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June 1, 2024 Letters



I just read that the Board of Governors proudly voted to keep our annual Bar fees the same, without increase. While that is greatly appreciated, might I suggest an alternative.

What if our fees were increased by a modest amount, in exchange for the ability to enroll in an unlimited number of CLE programs, free?

If I am reading the budget correctly, the Bar brings in approximately $2.5 million in revenue from CLE programs. And, we have approximately 110,000 members paying Bar fees. If we increased the annual fees by just $25, we should be able to cover all the lost revenue from those programs, while at the same time provide our members unlimited learning opportunities, without charge.

Many of the Zoom presented CLE programs are $125 or more. For many of you, this is a non-issue. The firm picks up the costs. But, if you practice in a small firm where you are responsible for your own CLE requirements and tuition charges, this is huge. Wouldn’t it make financial sense to raise your Bar fees by just $25 in exchange for unlimited CLE attendance/viewing? If just one program were covered free, as part of the annual membership, it would result in a net cost-savings of $150 (for a $175 program). Imagine the benefit of being able to attend any program (within or outside your practice specialty), free, because you increased your Bar fees by a mere $25.

I believe the overall benefit in knowledge opportunities individually, and as a group, would be enormous. For those that still work in an office, away from home, you’d be able to stay current on your specific practice specialty, in the car, while suffering thru morning and evening rush-hour traffic, without charge. Do we really want to make staying current on statutory or case law changes in our practice areas accessible to only those that can afford it or those whose firm covers the costs? And, wouldn’t the board love to be able to brag that we have the most progressive and knowledgeable Bar in the country?

Isn’t that one of the goals of The Florida Bar? To improve the knowledge base of all Florida lawyers, directly, while indirectly improving the quality of services to the public?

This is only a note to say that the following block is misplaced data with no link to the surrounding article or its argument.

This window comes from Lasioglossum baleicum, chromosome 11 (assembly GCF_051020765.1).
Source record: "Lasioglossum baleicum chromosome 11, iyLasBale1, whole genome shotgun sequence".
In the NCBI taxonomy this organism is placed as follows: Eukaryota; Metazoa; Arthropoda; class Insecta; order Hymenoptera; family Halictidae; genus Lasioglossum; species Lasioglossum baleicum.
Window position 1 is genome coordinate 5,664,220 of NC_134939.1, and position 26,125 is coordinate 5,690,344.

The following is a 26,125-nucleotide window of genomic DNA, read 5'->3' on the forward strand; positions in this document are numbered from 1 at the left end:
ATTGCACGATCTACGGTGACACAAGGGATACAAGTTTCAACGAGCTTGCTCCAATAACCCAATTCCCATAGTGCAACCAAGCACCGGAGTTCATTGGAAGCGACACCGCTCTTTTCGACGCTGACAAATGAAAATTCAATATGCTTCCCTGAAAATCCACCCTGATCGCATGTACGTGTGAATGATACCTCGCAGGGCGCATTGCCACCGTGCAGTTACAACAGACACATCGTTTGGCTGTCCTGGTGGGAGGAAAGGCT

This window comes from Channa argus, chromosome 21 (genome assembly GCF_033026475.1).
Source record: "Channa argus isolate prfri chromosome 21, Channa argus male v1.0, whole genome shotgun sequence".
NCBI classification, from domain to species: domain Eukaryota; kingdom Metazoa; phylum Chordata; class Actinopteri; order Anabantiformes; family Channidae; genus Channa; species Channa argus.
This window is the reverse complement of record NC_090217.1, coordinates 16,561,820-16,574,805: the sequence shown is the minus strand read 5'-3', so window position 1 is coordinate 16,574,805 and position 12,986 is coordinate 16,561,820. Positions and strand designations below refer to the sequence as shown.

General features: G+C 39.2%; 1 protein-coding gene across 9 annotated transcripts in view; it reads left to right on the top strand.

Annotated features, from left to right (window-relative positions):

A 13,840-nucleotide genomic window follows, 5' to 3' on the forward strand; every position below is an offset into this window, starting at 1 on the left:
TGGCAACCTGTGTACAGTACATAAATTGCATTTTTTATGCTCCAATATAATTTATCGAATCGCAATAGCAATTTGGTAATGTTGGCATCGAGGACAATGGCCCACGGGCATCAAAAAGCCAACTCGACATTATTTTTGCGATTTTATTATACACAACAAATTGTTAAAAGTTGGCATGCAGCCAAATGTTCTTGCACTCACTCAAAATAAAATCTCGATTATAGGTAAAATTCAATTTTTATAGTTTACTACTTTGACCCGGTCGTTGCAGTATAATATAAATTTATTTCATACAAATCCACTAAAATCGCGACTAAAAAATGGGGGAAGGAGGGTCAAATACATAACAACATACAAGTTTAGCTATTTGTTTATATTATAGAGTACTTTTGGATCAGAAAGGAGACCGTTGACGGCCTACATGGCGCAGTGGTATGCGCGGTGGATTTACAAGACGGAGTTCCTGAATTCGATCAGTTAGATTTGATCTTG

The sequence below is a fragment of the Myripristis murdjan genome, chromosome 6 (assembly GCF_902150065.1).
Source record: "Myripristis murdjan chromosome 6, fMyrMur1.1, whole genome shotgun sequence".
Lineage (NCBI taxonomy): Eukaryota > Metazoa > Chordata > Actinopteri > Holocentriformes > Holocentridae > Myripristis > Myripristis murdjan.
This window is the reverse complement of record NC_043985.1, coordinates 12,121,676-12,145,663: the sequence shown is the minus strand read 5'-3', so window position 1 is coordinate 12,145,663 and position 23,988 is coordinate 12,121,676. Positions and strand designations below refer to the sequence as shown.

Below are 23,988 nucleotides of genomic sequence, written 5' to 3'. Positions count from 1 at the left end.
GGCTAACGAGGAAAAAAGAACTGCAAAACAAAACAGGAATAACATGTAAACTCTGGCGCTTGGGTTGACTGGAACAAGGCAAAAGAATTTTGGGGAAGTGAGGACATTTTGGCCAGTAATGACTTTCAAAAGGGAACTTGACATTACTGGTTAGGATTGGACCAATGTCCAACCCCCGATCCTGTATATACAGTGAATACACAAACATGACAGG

Perhaps the Board of Governors would consider taking a poll to gauge membership opinion.

Stuart F. Suskin


Recently I had reason to know if Good Friday was a legal holiday for the purpose of timely filing a notice of appeal in a Duval County Court case. That turned out to be quite an exercise; only lawyers could create such a morass.

F.S. §683.01 says it is. But then Fla. R. App. P. 9.420(e) provides that Fla. R. Gen. Prac. and Jud. Admin. 2.514 governs computation of time. Rule 2.514 defines a legal holiday as the days listed in F.S. §110.117 or “any day observed as a holiday by the clerk’s office or as designated by the chief judge.” Appellate rules define “clerk” as the clerk of the lower tribunal.

There is no mention of Good Friday in §110.117, so now I had to find what our local clerk, or maybe the chief judge of the circuit had to say. I found online a “Court Holiday Schedule” for 2024 for “Courts in the Fourth Judicial Circuit.” I guess this came from the chief judge of the circuit and not the local clerk, but that is just a guess. Good Friday is on the list.

To appreciate the morass, next door to Duval County is Baker County, in which Juneteenth (June 19) is not a holiday, though it is in Duval, and Rosh Hashanah is although that one isn’t in Duval where — being one — there are more Jews than in Baker County. Go figure.

I have to revisit §683.01. Why are Robert E. Lee’s and Jefferson Davis’s birthdays legal holidays? Same question as to Confederate Memorial Day. I think I’ve recently heard of movements that seek to end the glorification of the Lost Cause and its major actors.

William Nussbaum

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